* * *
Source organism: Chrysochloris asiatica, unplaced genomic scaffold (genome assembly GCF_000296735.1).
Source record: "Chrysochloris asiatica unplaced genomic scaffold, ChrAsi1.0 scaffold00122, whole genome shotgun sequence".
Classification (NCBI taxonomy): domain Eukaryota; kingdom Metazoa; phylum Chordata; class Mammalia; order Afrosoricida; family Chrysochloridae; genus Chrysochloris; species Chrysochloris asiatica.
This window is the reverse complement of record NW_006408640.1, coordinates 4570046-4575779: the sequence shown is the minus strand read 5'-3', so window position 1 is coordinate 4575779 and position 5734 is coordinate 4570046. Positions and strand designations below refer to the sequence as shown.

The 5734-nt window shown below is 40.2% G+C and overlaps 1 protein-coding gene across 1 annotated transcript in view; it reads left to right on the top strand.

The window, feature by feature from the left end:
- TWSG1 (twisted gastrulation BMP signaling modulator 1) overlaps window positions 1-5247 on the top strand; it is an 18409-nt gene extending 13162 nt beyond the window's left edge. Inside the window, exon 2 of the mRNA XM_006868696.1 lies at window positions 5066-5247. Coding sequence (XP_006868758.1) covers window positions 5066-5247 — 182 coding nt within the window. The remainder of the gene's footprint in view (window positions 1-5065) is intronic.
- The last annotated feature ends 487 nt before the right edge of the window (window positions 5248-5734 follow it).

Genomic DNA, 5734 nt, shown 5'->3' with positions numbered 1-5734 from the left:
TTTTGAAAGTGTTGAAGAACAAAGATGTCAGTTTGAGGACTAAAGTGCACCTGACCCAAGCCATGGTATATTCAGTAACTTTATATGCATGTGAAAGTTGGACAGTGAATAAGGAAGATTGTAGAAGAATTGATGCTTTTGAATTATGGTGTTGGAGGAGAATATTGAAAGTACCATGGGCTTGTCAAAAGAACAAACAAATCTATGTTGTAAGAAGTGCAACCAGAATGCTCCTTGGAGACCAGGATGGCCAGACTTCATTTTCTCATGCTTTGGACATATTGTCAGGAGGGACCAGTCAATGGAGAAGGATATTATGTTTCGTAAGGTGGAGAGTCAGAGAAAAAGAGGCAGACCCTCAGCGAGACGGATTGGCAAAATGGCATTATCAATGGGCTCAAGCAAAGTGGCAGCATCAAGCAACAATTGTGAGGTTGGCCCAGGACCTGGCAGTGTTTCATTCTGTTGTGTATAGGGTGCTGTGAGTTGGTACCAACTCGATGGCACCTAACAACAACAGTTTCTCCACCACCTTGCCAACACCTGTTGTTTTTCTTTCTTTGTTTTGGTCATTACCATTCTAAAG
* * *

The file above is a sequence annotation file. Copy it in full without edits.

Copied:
Source organism: Chrysochloris asiatica, unplaced genomic scaffold (genome assembly GCF_000296735.1).
Source record: "Chrysochloris asiatica unplaced genomic scaffold, ChrAsi1.0 scaffold00122, whole genome shotgun sequence".
Classification (NCBI taxonomy): domain Eukaryota; kingdom Metazoa; phylum Chordata; class Mammalia; order Afrosoricida; family Chrysochloridae; genus Chrysochloris; species Chrysochloris asiatica.
This window is the reverse complement of record NW_006408640.1, coordinates 4570046-4575779: the sequence shown is the minus strand read 5'-3', so window position 1 is coordinate 4575779 and position 5734 is coordinate 4570046. Positions and strand designations below refer to the sequence as shown.

The 5734-nt window shown below is 40.2% G+C and overlaps 1 protein-coding gene across 1 annotated transcript in view; it reads left to right on the top strand.

The window, feature by feature from the left end:
- TWSG1 (twisted gastrulation BMP signaling modulator 1) overlaps window positions 1-5247 on the top strand; it is an 18409-nt gene extending 13162 nt beyond the window's left edge. Inside the window, exon 2 of the mRNA XM_006868696.1 lies at window positions 5066-5247. Coding sequence (XP_006868758.1) covers window positions 5066-5247 — 182 coding nt within the window. The remainder of the gene's footprint in view (window positions 1-5065) is intronic.
- The last annotated feature ends 487 nt before the right edge of the window (window positions 5248-5734 follow it).

Genomic DNA, 5734 nt, shown 5'->3' with positions numbered 1-5734 from the left:
TTTTGAAAGTGTTGAAGAACAAAGATGTCAGTTTGAGGACTAAAGTGCACCTGACCCAAGCCATGGTATATTCAGTAACTTTATATGCATGTGAAAGTTGGACAGTGAATAAGGAAGATTGTAGAAGAATTGATGCTTTTGAATTATGGTGTTGGAGGAGAATATTGAAAGTACCATGGGCTTGTCAAAAGAACAAACAAATCTATGTTGTAAGAAGTGCAACCAGAATGCTCCTTGGAGACCAGGATGGCCAGACTTCATTTTCTCATGCTTTGGACATATTGTCAGGAGGGACCAGTCAATGGAGAAGGATATTATGTTTCGTAAGGTGGAGAGTCAGAGAAAAAGAGGCAGACCCTCAGCGAGACGGATTGGCAAAATGGCATTATCAATGGGCTCAAGCAAAGTGGCAGCATCAAGCAACAATTGTGAGGTTGGCCCAGGACCTGGCAGTGTTTCATTCTGTTGTGTATAGGGTGCTGTGAGTTGGTACCAACTCGATGGCACCTAACAACAACAGTTTCTCCACCACCTTGCCAACACCTGTTGTTTTTCTTTCTTTGTTTTGGTCATTACCATTCTAAAG